As he strode to the plate for his first at-bat, “Paint It Black” by The Rolling Stones—Votto’s walkup music for many seasons—echoed around the stadium. And then the fans rose, almost in unison, for a standing ovation that caused Joey to get visibly emotional. Later, in his final at-bat, he drilled a single into center field. When he was lifted for a pinch-runner, the crowd rose again and wouldn’t sit until Votto emerged from the dugout for a curtain call.

He’s the best Reds player in at least a generation, and some would argue that he’s the best Red of all time. After the final home game of the season, Votto wrote a reflective piece that made me realize he’s not only a better hitter than I ever dreamed of being, he may also be a better writer. Whatever your opinion of him, he’s almost certainly a future Hall of Famer and a club legend.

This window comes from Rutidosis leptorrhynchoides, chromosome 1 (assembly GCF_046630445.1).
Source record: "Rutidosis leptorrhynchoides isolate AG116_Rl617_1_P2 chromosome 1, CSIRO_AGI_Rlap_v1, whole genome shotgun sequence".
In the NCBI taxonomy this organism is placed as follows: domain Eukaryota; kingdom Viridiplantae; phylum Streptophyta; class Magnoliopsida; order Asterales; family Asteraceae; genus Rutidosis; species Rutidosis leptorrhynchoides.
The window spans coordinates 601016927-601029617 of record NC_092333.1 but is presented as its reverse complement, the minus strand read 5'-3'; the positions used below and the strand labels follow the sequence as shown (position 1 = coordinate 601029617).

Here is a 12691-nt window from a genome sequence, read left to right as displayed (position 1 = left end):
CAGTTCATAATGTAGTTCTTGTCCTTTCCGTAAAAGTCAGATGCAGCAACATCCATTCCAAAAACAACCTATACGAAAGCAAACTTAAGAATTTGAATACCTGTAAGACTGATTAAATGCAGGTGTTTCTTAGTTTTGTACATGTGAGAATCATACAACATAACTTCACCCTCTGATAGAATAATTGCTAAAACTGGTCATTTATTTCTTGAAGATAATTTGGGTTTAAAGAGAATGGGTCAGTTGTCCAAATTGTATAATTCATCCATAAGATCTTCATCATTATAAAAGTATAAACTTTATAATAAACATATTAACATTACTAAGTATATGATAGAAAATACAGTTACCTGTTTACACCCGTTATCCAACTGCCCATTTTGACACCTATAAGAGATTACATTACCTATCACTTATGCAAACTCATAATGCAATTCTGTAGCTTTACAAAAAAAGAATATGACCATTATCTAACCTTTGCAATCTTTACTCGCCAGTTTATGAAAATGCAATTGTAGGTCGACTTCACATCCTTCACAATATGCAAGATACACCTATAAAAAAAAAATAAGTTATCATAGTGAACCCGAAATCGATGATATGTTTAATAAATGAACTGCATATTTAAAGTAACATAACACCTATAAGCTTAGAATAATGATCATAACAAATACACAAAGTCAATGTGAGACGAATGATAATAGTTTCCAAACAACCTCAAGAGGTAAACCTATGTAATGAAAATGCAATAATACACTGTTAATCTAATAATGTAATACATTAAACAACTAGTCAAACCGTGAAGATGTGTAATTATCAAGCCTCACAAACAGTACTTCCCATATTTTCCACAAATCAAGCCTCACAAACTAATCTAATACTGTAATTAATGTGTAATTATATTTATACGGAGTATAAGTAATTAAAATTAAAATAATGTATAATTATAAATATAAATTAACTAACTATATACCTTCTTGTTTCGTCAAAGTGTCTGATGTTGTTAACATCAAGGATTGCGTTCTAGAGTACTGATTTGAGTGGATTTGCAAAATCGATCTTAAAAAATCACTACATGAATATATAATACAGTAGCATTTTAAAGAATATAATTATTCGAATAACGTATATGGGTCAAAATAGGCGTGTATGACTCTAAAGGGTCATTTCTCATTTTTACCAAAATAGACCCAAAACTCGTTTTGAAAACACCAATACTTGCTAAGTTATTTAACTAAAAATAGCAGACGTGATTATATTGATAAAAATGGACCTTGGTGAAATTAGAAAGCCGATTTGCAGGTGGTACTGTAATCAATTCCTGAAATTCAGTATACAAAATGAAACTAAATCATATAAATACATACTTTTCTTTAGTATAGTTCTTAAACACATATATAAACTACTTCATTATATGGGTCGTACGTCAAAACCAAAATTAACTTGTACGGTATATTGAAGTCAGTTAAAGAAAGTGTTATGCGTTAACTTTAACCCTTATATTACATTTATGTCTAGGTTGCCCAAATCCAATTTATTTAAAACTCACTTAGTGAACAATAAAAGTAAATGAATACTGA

I hope 2023 isn’t the end of the road for Votto. But if it is, I hope he goes out on a cool October night, in a playoff game, after a brilliant sprint to the postseason in the closing days of the regular season.

The final week is upon us. And we still have hope. Enjoy it.

Chad Dotson helms Reds coverage at Cincinnati Magazine and hosts a long-running Reds podcast, The Riverfront. His newsletter about Cincinnati sports can be found at chaddotson.com. He’s @dotsonc on Twitter.